Skeptics of the official line believe that Masada had indeed rescued Chikako from being trapped between the burning gasoline and the intended targets of the conflagration – the “H-Men.”
Points of Interest
The H-Man was distributed theatrically in Japan by Toho on June 24, 1958.
It was released theatrically in the United States by Columbia Pictures with an English-language dub and 79 minute running time. It was part of a double feature with The Woman Eater (1959) and released on May 28, 1959.
Notice how much fuss was made over the fact that Chikako owns a television set. At the time this kind of purchase was a significant expenditure for the average household.
In some ways The H-Man is reminiscent of the classic 1950’s film, The Blob, but it did come out a bit earlier than the latter film. Unlike the Blob creature, the “H-Men” appear to have human-like characteristics and intent. The H-Men creatures turn out to be scarier than the Blob when it’s obvious that not only are they intelligent but were at one time one of us.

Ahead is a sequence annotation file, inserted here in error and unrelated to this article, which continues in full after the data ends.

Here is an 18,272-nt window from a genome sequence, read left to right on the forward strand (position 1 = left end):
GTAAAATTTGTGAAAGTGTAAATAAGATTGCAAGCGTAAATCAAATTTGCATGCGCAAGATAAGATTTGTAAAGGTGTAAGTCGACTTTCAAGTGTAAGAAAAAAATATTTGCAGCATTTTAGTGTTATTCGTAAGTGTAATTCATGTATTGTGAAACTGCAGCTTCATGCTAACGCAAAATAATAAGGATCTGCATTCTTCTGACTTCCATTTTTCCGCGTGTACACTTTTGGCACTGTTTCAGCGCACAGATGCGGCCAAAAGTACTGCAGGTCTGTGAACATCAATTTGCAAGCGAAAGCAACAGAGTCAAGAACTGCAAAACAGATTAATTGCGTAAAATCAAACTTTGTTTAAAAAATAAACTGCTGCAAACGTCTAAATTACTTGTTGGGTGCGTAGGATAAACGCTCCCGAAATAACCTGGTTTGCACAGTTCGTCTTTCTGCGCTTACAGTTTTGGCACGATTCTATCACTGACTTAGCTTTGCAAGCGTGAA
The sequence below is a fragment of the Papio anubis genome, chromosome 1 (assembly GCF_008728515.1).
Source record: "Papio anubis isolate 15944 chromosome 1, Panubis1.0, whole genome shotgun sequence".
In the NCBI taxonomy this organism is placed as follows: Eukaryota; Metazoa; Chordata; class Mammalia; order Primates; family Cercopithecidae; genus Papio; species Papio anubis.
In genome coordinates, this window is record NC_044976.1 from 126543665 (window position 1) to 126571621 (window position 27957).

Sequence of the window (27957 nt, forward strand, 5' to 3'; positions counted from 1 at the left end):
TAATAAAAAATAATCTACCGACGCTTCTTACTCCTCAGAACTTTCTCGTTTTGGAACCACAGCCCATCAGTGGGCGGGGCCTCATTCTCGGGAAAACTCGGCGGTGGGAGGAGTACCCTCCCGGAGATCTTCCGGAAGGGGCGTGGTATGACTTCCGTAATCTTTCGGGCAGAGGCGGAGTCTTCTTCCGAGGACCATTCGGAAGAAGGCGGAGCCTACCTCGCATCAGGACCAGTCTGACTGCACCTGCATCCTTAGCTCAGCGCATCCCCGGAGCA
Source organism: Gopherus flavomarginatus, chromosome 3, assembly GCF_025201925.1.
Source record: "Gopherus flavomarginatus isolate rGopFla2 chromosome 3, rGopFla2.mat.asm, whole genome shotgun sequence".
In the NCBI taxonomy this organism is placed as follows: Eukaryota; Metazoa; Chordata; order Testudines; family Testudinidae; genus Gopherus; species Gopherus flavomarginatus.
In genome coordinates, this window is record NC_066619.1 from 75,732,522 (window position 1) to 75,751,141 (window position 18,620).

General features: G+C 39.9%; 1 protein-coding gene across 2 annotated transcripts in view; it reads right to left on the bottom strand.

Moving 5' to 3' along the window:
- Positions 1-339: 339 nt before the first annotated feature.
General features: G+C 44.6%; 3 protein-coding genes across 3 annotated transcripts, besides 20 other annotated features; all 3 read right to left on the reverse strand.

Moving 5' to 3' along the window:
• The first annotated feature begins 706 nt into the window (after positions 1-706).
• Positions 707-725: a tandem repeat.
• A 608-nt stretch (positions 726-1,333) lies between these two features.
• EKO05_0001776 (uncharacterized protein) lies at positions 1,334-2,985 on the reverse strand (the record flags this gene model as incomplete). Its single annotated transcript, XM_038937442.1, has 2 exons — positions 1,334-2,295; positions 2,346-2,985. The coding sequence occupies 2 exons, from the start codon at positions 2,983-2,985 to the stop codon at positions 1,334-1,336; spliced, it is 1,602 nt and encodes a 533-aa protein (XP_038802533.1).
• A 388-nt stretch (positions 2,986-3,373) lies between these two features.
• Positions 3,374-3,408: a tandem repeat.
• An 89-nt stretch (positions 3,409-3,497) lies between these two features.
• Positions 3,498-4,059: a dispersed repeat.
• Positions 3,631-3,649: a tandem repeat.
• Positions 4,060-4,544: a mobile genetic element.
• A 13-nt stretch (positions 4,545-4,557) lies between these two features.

There are also echoes of Godzilla where in that movie a fishing boat had strayed too near a nuclear test at Bikini Atoll, causing the crewmen to become sick due to fallout. In the H-Man, nuclear test fallout cause the crewmen of a boat not just to become sick but to become liquified and transformed into a dangerous new form of life.